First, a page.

How Improving Sleep Hygiene Can Improve Heart Health

Posted by Darian Dozier on Aug 10, 2022 11:28:00 AM

Add a heading-Feb-27-2022-08-23-47-44-PM

It's been well-established that poor sleep can have very negative health effects. However, a recent study has expanded this knowledge by finding that multiple sleep issues at the same time can further increase risk for heart disease in middle age. Improving your sleep hygiene may be the key to improving your overall health. We are going to discuss some of the associated risks with sleep problems and some things you can do to improve your sleep hygiene. 

What are sleep comorbidities? 

The term comorbidity refers to several health issues happening simultaneously, or at the same time. Sleep comorbidities are several sleep problems that happen at the same time. When they all add up, you get a bigger loss of quality and quantity in regards to your sleep. 

These comorbidities can include sleep apnea, restless leg syndrome (RLS) insomnia, and any other disorder that causes you trouble when you're trying to go to sleep. Some of these happen just at one time, but other times, many of them come together and culminate together to a really rough night of sleep. 

You may think it's no big deal, or normal, that you always feel unrested or that you didn't sleep well. However, it is very unnatural and not beneficial for your overall health if you do not get optimal sleep. 

Sleep deprivation 

Sleep deprivation is the term for when you don't get the recommended 7-9 hours of sleep each night. It may be tough to get that every single night, but if you can average that throughout the week, then you are giving your body adequate rest. The important part about these hours is to not only get them, but make sure they are quality. You are soundly asleep, cycling through your phases of sleep, for those 7-9 hours. 

Sleep deprivation has some detrimental effects to your health. Your brain is the equivalent of a drunk driver when you're sleep deprived. So if you're driving, operating heavy machinery, or doing anything that requires a lot of concentration, you may be lacking in your ability to fully focus. 

Sleep deprivation can also worsen or contribute to the development of mental health issues such as depression and anxiety. Your physical health can take a hit as well. Less sleep increases your risk for heart disease, hypertension, hypoxia, and illness.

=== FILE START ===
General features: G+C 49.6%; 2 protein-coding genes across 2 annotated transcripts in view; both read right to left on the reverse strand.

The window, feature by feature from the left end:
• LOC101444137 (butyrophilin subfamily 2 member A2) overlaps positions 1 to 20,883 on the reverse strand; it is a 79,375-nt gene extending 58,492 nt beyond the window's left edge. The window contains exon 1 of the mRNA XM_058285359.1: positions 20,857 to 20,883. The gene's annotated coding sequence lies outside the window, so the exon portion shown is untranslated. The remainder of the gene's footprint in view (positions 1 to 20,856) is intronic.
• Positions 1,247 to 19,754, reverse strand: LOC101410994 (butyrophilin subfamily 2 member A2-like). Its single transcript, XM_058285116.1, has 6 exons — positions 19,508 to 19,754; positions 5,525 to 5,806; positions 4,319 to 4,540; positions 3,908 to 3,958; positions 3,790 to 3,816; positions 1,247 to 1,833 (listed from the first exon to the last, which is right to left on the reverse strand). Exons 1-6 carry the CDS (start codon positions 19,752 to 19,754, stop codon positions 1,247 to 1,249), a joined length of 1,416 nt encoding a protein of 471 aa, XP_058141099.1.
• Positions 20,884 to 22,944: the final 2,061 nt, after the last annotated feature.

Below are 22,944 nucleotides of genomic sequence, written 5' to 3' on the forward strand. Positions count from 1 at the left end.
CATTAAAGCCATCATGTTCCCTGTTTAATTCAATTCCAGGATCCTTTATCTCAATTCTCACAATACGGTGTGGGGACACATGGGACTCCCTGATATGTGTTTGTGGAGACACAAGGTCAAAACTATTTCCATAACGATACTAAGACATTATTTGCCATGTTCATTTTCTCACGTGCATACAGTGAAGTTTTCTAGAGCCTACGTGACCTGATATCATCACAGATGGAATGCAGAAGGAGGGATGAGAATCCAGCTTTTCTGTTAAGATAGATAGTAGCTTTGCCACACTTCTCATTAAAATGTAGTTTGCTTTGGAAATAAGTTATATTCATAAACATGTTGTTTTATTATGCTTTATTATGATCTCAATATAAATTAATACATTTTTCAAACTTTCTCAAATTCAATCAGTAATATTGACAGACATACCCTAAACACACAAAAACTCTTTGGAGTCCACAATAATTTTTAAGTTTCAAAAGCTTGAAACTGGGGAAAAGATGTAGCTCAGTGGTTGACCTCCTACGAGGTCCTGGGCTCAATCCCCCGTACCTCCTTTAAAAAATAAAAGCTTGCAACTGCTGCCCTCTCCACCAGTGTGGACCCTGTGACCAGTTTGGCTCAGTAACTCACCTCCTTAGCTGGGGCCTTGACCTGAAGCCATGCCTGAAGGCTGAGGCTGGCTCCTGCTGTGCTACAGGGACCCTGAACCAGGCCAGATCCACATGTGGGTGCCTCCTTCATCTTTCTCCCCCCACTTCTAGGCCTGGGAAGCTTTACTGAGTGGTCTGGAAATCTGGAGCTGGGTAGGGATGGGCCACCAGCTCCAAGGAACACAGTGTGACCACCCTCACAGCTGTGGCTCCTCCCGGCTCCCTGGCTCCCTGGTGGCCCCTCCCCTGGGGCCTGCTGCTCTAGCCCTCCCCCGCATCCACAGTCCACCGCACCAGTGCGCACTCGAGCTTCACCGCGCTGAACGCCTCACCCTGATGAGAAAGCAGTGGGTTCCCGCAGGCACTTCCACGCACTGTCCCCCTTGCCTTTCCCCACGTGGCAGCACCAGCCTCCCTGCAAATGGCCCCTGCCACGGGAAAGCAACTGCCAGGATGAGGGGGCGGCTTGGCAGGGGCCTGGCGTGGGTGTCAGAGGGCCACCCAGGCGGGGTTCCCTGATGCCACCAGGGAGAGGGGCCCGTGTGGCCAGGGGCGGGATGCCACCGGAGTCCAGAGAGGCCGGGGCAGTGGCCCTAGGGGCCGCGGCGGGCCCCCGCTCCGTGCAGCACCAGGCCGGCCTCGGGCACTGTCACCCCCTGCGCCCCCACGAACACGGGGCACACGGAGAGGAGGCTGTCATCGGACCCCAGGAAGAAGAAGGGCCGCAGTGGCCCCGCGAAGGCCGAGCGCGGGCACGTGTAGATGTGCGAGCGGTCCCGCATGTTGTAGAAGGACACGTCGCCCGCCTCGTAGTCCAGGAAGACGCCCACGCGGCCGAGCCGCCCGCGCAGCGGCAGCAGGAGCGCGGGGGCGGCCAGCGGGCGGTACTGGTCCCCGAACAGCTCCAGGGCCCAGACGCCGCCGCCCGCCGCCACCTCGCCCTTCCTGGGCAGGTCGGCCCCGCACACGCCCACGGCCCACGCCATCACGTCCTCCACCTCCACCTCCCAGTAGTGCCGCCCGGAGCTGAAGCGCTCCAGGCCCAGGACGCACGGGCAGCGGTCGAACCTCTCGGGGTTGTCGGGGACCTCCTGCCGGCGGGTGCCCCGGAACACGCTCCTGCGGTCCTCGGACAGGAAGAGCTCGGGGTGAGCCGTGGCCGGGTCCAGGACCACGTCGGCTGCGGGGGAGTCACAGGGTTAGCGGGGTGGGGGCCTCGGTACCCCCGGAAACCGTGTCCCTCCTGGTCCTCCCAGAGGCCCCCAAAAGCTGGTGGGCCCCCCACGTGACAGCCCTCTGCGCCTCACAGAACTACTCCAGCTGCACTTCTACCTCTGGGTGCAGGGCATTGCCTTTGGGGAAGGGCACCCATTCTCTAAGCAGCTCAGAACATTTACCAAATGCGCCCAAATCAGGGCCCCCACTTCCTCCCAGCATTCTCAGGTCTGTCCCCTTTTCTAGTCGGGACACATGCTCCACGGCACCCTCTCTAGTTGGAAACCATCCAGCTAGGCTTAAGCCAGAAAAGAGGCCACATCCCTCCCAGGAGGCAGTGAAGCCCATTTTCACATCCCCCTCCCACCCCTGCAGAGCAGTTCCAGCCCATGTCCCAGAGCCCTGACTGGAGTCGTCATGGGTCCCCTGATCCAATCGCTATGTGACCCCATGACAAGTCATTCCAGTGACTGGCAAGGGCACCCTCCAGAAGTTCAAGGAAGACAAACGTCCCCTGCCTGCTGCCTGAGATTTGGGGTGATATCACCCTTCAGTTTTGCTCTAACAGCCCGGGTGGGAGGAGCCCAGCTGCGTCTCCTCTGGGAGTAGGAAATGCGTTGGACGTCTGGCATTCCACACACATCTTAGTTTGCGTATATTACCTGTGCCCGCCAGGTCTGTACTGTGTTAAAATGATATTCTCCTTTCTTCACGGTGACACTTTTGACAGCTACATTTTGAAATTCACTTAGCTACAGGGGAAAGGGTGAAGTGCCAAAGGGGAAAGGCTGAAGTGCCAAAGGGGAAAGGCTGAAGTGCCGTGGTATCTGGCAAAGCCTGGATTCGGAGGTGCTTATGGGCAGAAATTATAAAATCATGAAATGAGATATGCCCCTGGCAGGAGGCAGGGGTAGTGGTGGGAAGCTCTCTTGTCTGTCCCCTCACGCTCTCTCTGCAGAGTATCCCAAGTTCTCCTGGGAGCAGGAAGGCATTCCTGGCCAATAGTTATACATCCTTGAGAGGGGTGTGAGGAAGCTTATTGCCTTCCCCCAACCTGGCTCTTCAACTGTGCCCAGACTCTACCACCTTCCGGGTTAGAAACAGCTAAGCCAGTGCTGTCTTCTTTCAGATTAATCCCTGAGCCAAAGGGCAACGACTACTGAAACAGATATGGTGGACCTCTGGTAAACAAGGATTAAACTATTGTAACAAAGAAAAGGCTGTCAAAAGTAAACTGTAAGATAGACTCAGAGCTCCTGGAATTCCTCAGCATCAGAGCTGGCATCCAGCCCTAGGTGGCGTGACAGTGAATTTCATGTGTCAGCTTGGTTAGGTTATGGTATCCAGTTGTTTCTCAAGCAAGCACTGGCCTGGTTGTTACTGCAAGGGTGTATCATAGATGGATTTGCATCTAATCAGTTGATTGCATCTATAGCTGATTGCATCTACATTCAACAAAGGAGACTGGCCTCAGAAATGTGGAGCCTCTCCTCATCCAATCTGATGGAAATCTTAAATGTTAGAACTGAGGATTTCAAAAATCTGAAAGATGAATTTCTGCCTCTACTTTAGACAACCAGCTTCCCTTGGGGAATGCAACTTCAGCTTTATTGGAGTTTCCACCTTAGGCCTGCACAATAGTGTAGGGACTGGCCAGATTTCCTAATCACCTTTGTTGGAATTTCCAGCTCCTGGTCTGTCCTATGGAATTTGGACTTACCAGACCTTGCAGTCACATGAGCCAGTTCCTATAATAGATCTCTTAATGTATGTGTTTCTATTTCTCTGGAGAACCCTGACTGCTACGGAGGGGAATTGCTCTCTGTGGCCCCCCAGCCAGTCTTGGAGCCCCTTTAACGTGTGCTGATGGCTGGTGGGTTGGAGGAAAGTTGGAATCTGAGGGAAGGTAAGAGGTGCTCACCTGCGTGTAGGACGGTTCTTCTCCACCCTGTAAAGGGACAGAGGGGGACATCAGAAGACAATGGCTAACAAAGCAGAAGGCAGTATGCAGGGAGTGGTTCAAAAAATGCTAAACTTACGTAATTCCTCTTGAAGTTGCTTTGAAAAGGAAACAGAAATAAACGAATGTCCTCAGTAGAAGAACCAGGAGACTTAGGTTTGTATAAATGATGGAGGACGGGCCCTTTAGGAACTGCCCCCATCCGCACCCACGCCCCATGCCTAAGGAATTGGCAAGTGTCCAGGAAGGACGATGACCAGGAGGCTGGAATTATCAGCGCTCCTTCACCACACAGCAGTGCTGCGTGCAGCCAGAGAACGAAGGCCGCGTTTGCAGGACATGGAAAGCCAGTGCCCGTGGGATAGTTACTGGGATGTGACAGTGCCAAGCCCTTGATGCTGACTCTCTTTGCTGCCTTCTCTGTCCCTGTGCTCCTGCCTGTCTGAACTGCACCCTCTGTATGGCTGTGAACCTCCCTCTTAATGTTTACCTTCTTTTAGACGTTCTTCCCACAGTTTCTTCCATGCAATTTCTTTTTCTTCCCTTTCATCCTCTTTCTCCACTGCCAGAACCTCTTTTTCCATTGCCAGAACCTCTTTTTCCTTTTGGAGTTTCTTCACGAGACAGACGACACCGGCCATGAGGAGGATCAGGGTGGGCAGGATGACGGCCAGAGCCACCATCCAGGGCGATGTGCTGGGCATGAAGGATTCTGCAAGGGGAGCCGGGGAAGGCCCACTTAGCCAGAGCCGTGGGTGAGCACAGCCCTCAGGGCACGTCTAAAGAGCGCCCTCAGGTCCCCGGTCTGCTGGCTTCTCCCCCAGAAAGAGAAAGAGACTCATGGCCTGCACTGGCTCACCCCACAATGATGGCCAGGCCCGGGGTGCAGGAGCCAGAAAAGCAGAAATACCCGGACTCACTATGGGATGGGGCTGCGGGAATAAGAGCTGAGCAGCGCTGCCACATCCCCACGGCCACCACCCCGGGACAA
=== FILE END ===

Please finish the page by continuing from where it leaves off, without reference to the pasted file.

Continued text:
Heart disease risk in middle age

Multiple sleep problems can increase middle-aged adults' risk of developing heart disease. Those who reported multiple coexisting sleep issues had a 54% higher risk of heart disease, according to the research.  Poor sleep in this age group also lead to the loss of productivity, impaired immune system, and early death. 

Sleep problems reported by these individuals included: 

  • Having a sleep debt, or a significant gap between weekday and weekend sleep 
  • Trouble falling asleep 
  • Waking up during the night and having trouble falling asleep 
  • Feeling unrested during the day, regardless of the hours slept
  • Feeling a need to take three or more naps per week 
  • Too short or long total sleep time

These sleep problems may just seem like a normal night of sleep because they have been happening for so long, but they actually are abnormal and can create many issues. 

Improving sleep 

If you would like to improve your sleep, then you can start with some behavior modifications that improve your sleep hygiene. Sleep hygiene is your routine before going to bed, sleeping environment, and any other activities you do that could influence your sleep. 

One way to improve your sleep hygiene is to create a sleep schedule that you prioritize and try to adhere to. This sleep schedule should cover anywhere from 7-9 hours and the activities you do before bed. These activities should be relaxing as you are getting ready to wind down for bed. Activities like reading, stretching, and anything else that reduces your heart rate and prepares your body and mind for bed are helpful. 

Blue screens, working, working out, late night eating, are all activities that can interfere with getting to bed. 

Also, try drinking things that help with sleep like chamomile tea instead of sodas, coffee, alcohol, and anything else with caffeine, late in the day. 

Your sleep environment should be cool, dark and quiet. Any sources of light can be disruptive towards your sleep. Turn off TVs, shut curtains, and turn off all the lights that could creep into your room. You want it to be an environment that doesn't activate any part of your brain that thinks you should be awake. 

If you think your sleep issues go far beyond these behavioral modifications (such if you have sleep apnea, RLS, or another sleep disorder) then please continue to work on those modifications, but also click the orange button below and take a free online sleep test so you can speak with one of our sleep health professionals. 

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